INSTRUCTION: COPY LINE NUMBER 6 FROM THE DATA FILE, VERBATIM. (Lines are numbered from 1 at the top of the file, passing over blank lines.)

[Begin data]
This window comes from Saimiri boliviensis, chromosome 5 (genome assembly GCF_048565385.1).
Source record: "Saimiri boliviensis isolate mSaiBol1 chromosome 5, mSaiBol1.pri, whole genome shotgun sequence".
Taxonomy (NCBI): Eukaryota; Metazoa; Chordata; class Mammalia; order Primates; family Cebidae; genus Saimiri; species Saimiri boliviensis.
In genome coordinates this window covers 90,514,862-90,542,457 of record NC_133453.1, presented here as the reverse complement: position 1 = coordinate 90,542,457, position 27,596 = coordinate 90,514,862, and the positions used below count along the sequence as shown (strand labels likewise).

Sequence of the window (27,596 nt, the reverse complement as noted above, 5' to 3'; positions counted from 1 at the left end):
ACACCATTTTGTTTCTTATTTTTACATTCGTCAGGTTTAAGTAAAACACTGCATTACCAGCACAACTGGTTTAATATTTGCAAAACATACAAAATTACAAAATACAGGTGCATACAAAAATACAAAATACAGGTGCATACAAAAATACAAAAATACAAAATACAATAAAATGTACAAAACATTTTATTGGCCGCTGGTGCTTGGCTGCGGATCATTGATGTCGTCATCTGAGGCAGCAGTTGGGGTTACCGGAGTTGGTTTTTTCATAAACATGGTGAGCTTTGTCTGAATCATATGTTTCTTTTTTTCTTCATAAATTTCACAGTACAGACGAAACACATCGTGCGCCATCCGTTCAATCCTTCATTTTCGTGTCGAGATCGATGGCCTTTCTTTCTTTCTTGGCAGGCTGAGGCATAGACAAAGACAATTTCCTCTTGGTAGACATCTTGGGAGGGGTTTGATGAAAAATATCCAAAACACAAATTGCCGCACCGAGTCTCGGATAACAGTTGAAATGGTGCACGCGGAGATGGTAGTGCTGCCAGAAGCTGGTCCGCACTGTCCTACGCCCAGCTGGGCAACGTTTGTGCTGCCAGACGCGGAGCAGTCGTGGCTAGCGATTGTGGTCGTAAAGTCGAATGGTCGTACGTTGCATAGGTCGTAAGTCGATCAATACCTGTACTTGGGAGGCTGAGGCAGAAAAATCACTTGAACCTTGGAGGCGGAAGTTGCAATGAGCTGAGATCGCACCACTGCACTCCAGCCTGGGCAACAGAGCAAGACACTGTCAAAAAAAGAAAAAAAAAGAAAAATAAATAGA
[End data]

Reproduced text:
ACACCATTTTGTTTCTTATTTTTACATTCGTCAGGTTTAAGTAAAACACTGCATTACCAGCACAACTGGTTTAATATTTGCAAAACATACAAAATTACAAAATACAGGTGCATACAAAAATACAAAATACAGGTGCATACAAAAATACAAAAATACAAAATACAATAAAATGTACAAAACATTTTATTGGCCGCTGGTGCTTGGCTGCGGATCATTGATGTCGTCATCTGAGGCAGCAGTTGGGGTTACCGGAGTTGGTTTTTTCATAAACATGGTGAGCTTTGTCTGAATCATATGTTTCTTTTTTTCTTCATAAATTTCACAGTACAGACGAAACACATCGTGCGCCATCCGTTCAATCCTTCATTTTCGTGTCGAGATCGATGGCCTTTCTTTCTTTCTTGGCAGGCTGAGGCATAGACAAAGACAATTTCCTCTTGGTAGACATCTTGGGAGGGGTTTGATGAAAAATATCCAAAACACAAATTGCCGCACCGAGTCTCGGATAACAGTTGAAATGGTGCACGCGGAGATGGTAGTGCTGCCAGAAGCTGGTCCGCACTGTCCTACGCCCAGCTGGGCAACGTTTGTGCTGCCAGACGCGGAGCAGTCGTGGCTAGCGATTGTGGTCGTAAAGTCGAATGGTCGTACGTTGCATAGGTCGTAAGTCGATCAATACCTGTACTTGGGAGGCTGAGGCAGAAAAATCACTTGAACCTTGGAGGCGGAAGTTGCAATGAGCTGAGATCGCACCACTGCACTCCAGCCTGGGCAACAGAGCAAGACACTGTCAAAAAAAGAAAAAAAAAGAAAAATAAATAGA